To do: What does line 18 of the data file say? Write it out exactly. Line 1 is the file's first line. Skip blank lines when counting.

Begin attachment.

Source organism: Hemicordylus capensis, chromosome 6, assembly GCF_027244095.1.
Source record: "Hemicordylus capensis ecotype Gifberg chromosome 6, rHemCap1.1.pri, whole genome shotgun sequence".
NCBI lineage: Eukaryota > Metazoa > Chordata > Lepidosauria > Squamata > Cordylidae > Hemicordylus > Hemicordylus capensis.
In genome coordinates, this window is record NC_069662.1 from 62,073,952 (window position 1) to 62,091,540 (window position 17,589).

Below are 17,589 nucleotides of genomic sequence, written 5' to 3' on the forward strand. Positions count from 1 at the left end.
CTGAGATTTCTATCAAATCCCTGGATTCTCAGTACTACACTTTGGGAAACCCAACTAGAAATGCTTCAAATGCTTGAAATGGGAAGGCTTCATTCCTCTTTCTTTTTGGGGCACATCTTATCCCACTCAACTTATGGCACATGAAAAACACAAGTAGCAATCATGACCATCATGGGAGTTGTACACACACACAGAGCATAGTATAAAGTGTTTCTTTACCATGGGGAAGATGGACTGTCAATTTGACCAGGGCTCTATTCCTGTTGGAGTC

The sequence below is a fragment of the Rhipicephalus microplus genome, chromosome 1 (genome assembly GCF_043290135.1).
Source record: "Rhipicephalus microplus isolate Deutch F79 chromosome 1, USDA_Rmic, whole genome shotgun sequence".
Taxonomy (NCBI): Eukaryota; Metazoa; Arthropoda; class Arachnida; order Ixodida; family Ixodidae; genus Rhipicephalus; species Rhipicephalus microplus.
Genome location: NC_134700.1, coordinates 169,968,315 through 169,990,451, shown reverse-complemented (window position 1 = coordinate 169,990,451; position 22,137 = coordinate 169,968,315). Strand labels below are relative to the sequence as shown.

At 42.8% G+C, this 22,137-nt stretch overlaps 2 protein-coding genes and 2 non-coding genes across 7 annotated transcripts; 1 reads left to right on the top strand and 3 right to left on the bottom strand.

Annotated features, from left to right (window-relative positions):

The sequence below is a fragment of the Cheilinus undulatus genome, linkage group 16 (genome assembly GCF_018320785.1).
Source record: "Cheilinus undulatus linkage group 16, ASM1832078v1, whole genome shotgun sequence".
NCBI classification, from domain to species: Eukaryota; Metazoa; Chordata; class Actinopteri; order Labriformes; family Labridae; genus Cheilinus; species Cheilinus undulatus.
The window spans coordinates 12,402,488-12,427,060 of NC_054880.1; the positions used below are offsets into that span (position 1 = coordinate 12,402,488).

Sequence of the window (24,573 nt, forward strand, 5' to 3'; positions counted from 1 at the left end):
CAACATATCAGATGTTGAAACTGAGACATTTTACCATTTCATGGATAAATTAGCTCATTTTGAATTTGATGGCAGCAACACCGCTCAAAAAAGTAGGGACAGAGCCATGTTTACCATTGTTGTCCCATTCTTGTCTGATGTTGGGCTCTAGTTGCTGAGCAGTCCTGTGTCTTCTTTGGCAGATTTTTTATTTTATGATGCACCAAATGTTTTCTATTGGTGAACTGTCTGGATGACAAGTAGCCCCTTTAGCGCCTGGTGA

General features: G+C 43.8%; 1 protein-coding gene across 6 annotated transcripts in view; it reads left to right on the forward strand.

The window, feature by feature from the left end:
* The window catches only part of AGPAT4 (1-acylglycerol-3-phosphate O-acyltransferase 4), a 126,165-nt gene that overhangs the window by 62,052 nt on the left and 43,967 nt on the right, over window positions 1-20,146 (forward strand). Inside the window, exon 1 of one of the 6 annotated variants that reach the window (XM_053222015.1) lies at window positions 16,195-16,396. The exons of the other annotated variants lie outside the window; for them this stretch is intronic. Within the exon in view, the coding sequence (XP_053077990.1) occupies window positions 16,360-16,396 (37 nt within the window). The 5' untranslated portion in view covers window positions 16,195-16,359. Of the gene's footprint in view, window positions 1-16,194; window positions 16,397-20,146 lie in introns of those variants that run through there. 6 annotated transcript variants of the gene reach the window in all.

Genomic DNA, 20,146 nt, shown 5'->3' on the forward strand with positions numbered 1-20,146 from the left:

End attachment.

CAACATATCAGATGTTGAAACTGAGACATTTTACCATTTCATGGATAAATTAGCTCATTTTGAATTTGATGGCAGCAACACCGCTCAAAAAAGTAGGGACAGAGCCATGTTTACCATTGTTGTCCCATTCTTGTCTGATGTTGGGCTCTAGTTGCTGAGCAGTCCTGTGTCTTCTTTGGCAGATTTTTTATTTTATGATGCACCAAATGTTTTCTATTGGTGAACTGTCTGGATGACAAGTAGCCCCTTTAGCGCCTGGTGA